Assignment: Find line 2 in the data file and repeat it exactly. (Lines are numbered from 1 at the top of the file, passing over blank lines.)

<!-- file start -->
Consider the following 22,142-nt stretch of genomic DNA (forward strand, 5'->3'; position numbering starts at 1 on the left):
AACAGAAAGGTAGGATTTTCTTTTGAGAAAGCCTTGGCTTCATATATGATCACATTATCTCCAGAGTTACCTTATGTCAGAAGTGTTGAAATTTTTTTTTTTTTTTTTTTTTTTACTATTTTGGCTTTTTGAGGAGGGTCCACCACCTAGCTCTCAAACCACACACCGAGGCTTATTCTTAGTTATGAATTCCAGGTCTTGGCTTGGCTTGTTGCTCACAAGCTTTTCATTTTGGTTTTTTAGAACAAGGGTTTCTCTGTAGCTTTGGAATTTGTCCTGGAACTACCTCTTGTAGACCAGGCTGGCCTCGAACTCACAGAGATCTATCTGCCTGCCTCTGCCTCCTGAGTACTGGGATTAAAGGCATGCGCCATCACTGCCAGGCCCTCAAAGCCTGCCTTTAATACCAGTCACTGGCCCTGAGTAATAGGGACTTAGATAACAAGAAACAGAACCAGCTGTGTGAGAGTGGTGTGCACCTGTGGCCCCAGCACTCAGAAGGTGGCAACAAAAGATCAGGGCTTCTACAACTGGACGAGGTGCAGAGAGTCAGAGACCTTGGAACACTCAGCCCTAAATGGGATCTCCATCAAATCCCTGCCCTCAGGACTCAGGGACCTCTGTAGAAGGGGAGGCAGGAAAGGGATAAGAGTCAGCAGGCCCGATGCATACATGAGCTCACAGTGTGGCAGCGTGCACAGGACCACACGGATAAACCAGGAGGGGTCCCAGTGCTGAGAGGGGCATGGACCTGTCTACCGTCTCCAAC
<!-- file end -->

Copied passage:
AACAGAAAGGTAGGATTTTCTTTTGAGAAAGCCTTGGCTTCATATATGATCACATTATCTCCAGAGTTACCTTATGTCAGAAGTGTTGAAATTTTTTTTTTTTTTTTTTTTTTTACTATTTTGGCTTTTTGAGGAGGGTCCACCACCTAGCTCTCAAACCACACACCGAGGCTTATTCTTAGTTATGAATTCCAGGTCTTGGCTTGGCTTGTTGCTCACAAGCTTTTCATTTTGGTTTTTTAGAACAAGGGTTTCTCTGTAGCTTTGGAATTTGTCCTGGAACTACCTCTTGTAGACCAGGCTGGCCTCGAACTCACAGAGATCTATCTGCCTGCCTCTGCCTCCTGAGTACTGGGATTAAAGGCATGCGCCATCACTGCCAGGCCCTCAAAGCCTGCCTTTAATACCAGTCACTGGCCCTGAGTAATAGGGACTTAGATAACAAGAAACAGAACCAGCTGTGTGAGAGTGGTGTGCACCTGTGGCCCCAGCACTCAGAAGGTGGCAACAAAAGATCAGGGCTTCTACAACTGGACGAGGTGCAGAGAGTCAGAGACCTTGGAACACTCAGCCCTAAATGGGATCTCCATCAAATCCCTGCCCTCAGGACTCAGGGACCTCTGTAGAAGGGGAGGCAGGAAAGGGATAAGAGTCAGCAGGCCCGATGCATACATGAGCTCACAGTGTGGCAGCGTGCACAGGACCACACGGATAAACCAGGAGGGGTCCCAGTGCTGAGAGGGGCATGGACCTGTCTACCGTCTCCAAC